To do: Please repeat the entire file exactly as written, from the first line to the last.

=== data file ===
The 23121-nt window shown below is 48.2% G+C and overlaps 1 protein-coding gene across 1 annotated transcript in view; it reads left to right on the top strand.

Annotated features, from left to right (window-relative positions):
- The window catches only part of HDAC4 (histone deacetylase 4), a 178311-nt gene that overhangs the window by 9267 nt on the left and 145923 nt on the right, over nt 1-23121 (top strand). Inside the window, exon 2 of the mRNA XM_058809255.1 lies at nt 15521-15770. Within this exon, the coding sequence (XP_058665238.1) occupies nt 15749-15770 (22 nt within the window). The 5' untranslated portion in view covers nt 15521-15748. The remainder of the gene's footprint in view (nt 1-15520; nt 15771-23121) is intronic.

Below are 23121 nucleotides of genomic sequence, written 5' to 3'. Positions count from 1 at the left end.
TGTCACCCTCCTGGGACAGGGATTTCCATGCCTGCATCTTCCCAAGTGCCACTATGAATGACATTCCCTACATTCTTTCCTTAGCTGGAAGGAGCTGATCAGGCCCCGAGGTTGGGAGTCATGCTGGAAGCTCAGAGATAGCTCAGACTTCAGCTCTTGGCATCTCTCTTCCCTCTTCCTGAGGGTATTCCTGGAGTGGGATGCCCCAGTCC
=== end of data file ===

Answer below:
The 23121-nt window shown below is 48.2% G+C and overlaps 1 protein-coding gene across 1 annotated transcript in view; it reads left to right on the top strand.

Annotated features, from left to right (window-relative positions):
- The window catches only part of HDAC4 (histone deacetylase 4), a 178311-nt gene that overhangs the window by 9267 nt on the left and 145923 nt on the right, over nt 1-23121 (top strand). Inside the window, exon 2 of the mRNA XM_058809255.1 lies at nt 15521-15770. Within this exon, the coding sequence (XP_058665238.1) occupies nt 15749-15770 (22 nt within the window). The 5' untranslated portion in view covers nt 15521-15748. The remainder of the gene's footprint in view (nt 1-15520; nt 15771-23121) is intronic.

Below are 23121 nucleotides of genomic sequence, written 5' to 3'. Positions count from 1 at the left end.
TGTCACCCTCCTGGGACAGGGATTTCCATGCCTGCATCTTCCCAAGTGCCACTATGAATGACATTCCCTACATTCTTTCCTTAGCTGGAAGGAGCTGATCAGGCCCCGAGGTTGGGAGTCATGCTGGAAGCTCAGAGATAGCTCAGACTTCAGCTCTTGGCATCTCTCTTCCCTCTTCCTGAGGGTATTCCTGGAGTGGGATGCCCCAGTCC